Recalling other majors at Hazeltine
Well, here we go with another major golf championship at Minnesota's Hazeltine National Golf Club.
I was fortunate to have covered the last three majors conducted there -- the 1970 men's U.S. Open, the 1977 women's U.S. Open and the 1991 men's U.S. Open.
The memories for me aren't necessarily following the golfers who won those three tournaments -- Tony Jacklin in 1970, Hollis Stacy in 1977 and Payne Stewart in 1991.
It's the other stories I remember best.
Like in 1970 when this skinny 19-year-old kid from Rochester caddied for Jacklin, who led the tournament wire-to-wire.
I can still picture him lugging around a bag of clubs that looked bigger than he was.
The kid was Tom Murphy, who went on to become a successful businessman and high school golf coach in Rochester.
There was also this 18-year-old kid the Post-Bulletin drafted to carry around a three-foot aluminum ladder for photographer Merle Dalen.
"It was the worst day of my life," the kid said. "I didn't mind so much that I couldn't see anything but feet and shoes the entire day, but I about died while standing in back of a woman who reeked of this awful smelling perfume."
The kid was John Withers, who probably wouldn't mind as much getting a whiff of that perfume today.
Oh yes, I remember Dave Hill in 1970. He was the golfer who called Hazeltine a cow pasture. I was there when he said it. Here's the exact quote that appeared in my story the next day: "If I had to play this course everyday for fun, I'd find a different game. What this course lacks in 80 acres of corn and some cows."
What people don't realize is that Hill said this after the second round when he shot a three-under-par 69 and was in second place. He went on to finish second in the tournament.
What people also don't realize is that the PGA punished Hill for those remarks. The commissioner fined him $150.
Of course, my favorite golfers were Jack Nicklaus, Arnold Palmer and Gary Player. I followed them around. All three barely made the cut and all three finished far out of the running. Player wound up making $975 for the week, Nicklaus $900 and Palmer $850.
Jacklin received only $30,000 for winning. But there wasn't as much money floating around in those days.
Officials of the 1970 U.S. Open said that 30,000 fans were in the Twin Cities that week and they would spend a total of $1.5 million while in the area.
Talking about money -- and this has nothing to do with golf -- the Rochester Barbers Local 753 made a controversial decision that very same week. They raised the price of haircuts from $2.75 to $3.00.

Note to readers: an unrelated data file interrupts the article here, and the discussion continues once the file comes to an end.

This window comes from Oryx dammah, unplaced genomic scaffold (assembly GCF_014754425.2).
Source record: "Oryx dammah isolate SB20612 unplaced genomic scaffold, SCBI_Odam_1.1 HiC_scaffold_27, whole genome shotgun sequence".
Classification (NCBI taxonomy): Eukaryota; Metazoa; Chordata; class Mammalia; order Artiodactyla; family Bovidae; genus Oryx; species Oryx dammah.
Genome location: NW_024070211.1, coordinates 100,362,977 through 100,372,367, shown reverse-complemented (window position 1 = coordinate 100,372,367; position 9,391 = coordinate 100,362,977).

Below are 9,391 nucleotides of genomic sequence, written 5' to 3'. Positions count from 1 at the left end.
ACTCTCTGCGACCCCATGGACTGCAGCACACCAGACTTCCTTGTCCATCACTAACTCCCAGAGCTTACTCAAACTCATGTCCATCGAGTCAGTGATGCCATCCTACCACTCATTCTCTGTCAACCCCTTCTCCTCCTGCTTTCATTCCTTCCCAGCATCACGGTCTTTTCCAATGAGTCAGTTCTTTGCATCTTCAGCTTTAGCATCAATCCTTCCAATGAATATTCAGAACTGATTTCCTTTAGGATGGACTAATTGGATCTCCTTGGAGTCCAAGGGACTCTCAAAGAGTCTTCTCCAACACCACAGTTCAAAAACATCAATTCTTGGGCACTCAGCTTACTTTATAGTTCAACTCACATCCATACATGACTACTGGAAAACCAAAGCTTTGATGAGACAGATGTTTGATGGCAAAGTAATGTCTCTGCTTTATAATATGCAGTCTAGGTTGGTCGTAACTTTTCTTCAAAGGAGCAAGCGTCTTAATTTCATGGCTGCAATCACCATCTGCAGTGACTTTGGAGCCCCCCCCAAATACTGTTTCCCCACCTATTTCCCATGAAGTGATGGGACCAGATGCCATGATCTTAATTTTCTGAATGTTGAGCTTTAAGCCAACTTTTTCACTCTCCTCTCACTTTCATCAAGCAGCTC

Back to golf, two of the top amateurs in the 1970 U.S. Open were a pair of golfers from Austin, Tex., by the name of Ben Crenshaw and Tom Kite Jr.
Rising star appears
The thing I remember most about the 1977 women's U.S. Open is an interview I did with the second-place finisher, a 20-year-old from Roswell, N.M.
She was tied for the lead with Stacy after 12 holes of the final round, but then took a double bogey that knocked her out of contention. She wound up two strokes back.
She was as gracious as could be afterwards, saying her winning the title just wasn't meant to be.
After all, it was her first tournament as a pro. Her name: Nancy Lopez.
That was the tournament that a 17-year-old from La Crescent (Minn.) High School played in as an amateur. Her name : Kathy Williams. She who went on to coach the women's golf team at the University of Minnesota
This was also the tournament where 25-year-old Australian Jan Stephenson was in the news, not for her golf, but for her picture on the cover of Sport Magazine. She posed from the waist up in a provocative dress of all things.
"She's proud to be a sex symbol," her agent Jim Sims told us.
The women's Open didn't pack a big punch in those days. Total attendance for the tournament was only 22,000 and there was a crowd of just 7,300 on hand for the final round. There was no crowding to get to see your favorite player.
The money was paltry, too. Stacy got only $11,000 for winning and Lopez received $7,040.44 for her second place finish.
Stewart wins playoff
This brings us to the 1991 men's U.S. Open. That was the tournament that got struck by lightning. It was a bright, sunny day when the opening round got under way, but one of the worst lightning storms you can imagine hit the course in early afternoon. Six fans were struck by lightning near the No. 10 tee and one was killed.
I had left the safety of the press tent and joined a friend from Rochester on the course when the storm hit.
To make a long story short, I was thankful to be alive after the ordeal we went through to find safety. But more on that Monday when I relive that in another column.
I was still shaking when Stewart won the tournament in an 18-hole playoff with Scott Simpson the following Monday.
I remember watching Stewart, playing in his purple and gold knickers in honor of the Minnesota Vikings. He was such a great guy. I'm glad I got to see him play. Little did we know then that there would be such a tragic end to his life.
So there you have it, the last three majors at Hazeltine. What memories.
Bob Brown is executive sports editor of the Post-Bulletin. He can be reached at email@example.com